SEATTLE — The Coast Guard Cutter Polar Sea, one of the world's most powerful non-nuclear icebreakers, homeported in Seattle, departs the week of Feb. 22 for a two-month deployment in support of the Bering Sea Ecosystem Study (BEST).
The BEST cruise is part of a six year study of the Bering Sea ecosystem supported by the National Science Foundation and the North Pacific Research Board.
The central focus of the scientific cruise is to examine the impacts of changing ice conditions on food web structure in the Bering Sea. A team of twenty-five scientists will study processes and collect data relating to food webs in the northern Bering Sea.
"We will be working at the ecological boundary where the Bering Sea shifts from a fish dominated system to one where more trule arctic animals such as walruses, bearded seals and Spectacled Eiders use sea ice as a platform to take advantage of abundant seafoods on the sea floor," said Lee Cooper, chief scientist of the University of Maryland Center for Environmental Sciences.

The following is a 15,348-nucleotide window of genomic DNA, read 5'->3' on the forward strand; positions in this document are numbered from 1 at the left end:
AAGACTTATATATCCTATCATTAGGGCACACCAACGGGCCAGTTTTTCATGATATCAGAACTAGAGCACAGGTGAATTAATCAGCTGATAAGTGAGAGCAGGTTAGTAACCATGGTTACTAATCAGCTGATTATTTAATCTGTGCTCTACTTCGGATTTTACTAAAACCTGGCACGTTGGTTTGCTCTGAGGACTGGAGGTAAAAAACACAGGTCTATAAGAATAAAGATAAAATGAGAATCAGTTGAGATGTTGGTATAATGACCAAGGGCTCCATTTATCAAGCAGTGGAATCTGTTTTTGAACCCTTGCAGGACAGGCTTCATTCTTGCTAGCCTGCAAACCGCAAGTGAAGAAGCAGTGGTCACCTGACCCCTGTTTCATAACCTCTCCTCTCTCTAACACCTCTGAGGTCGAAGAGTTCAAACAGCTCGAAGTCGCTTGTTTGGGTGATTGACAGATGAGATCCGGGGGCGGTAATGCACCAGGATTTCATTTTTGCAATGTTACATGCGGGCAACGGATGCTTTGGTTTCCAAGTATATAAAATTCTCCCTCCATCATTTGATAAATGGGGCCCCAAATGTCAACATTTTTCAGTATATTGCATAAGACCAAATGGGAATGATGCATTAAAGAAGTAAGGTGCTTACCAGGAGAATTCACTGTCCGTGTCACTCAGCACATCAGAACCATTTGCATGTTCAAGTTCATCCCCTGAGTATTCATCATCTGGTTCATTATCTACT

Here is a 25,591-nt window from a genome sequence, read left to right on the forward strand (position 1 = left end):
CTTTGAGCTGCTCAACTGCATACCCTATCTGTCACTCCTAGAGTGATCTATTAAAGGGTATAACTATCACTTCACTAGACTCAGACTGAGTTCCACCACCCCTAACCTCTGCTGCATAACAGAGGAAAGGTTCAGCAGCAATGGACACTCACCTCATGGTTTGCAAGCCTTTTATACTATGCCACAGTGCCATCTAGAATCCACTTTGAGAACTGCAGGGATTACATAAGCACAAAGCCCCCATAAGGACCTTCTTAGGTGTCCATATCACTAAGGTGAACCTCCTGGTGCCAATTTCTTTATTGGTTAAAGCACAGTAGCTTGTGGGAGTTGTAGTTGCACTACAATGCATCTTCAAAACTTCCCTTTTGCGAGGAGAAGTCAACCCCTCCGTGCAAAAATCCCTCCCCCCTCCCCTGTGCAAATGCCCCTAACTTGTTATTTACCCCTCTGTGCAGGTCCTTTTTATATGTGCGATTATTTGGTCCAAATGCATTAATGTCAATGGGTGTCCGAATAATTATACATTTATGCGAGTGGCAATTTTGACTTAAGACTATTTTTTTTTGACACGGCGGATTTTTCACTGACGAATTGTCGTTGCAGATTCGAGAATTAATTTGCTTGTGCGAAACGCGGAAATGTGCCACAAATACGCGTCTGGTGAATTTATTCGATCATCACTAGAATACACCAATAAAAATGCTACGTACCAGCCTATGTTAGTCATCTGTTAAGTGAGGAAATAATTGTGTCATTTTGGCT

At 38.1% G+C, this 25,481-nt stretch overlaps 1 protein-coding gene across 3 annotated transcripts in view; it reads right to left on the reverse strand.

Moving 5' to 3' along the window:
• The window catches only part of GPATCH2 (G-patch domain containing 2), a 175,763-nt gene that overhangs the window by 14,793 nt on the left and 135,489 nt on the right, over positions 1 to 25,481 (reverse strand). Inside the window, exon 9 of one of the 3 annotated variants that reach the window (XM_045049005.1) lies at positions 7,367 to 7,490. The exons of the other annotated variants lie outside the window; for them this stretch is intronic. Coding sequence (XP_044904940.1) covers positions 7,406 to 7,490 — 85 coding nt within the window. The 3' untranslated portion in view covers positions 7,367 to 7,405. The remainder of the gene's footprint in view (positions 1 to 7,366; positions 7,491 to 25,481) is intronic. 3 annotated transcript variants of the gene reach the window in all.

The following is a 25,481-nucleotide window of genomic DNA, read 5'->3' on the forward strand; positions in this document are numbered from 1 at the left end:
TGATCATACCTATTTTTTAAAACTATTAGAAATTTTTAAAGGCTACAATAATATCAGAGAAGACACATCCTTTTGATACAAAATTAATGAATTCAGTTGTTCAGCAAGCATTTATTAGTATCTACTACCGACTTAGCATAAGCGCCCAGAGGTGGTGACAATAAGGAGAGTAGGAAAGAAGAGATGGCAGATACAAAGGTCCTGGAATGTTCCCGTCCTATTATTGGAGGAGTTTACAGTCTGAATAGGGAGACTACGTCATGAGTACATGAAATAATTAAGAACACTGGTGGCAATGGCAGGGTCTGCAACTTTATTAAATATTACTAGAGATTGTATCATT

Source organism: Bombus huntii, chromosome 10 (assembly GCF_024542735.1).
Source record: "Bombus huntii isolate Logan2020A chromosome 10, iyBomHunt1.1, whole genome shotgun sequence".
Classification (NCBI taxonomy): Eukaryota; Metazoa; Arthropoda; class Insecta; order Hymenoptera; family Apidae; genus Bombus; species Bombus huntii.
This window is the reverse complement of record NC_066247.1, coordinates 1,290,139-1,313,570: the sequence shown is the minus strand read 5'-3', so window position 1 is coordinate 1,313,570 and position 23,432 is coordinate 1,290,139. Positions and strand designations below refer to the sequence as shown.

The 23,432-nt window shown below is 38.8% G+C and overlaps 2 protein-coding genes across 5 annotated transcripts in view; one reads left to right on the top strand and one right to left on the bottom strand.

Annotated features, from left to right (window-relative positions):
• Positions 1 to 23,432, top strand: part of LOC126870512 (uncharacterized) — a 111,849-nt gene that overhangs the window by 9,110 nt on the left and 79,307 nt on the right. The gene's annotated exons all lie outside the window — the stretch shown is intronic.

"Changing ice conditions are likely to influence the potential expansion of Bering Sea fisheries further north as well as to shrink arctic habitat currently available on the shallow continental shelf," said Cooper.
Data and samples to be collected include sea floor sediments, sea ice and water samples, and plankton. Other topics of research include studies of the distributions of birds and marine mammals, including the world population of Spectacled Eiders that winters south of Saint Lawrence Island.
"The overall effort will contribute to understanding how climate change and reduced ice cover will impact the Bering Sea ecosystem," said Cooper.
The Polar Sea was built by Lockheed Shipbuilding and Construction Company in Seattle. Commissioned in 1978, the Polar Sea has operated around the globe and is designed to perform science, icebreaking, and all Coast Guard missions in both Polar Regions. With a reinforced hull and up to 75,000 horsepower, the cutter can break up to 21 feet of ice, or 6 feet of ice at a continuous speed of 3 knots. The ship's icebreaking capabilities allow the crew to perform logistics, search and rescue, ship escort, environmental protection, and enforcement of laws and treaties in places most ships cannot reach.
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Information on the science mission is available at http:www.nprb.org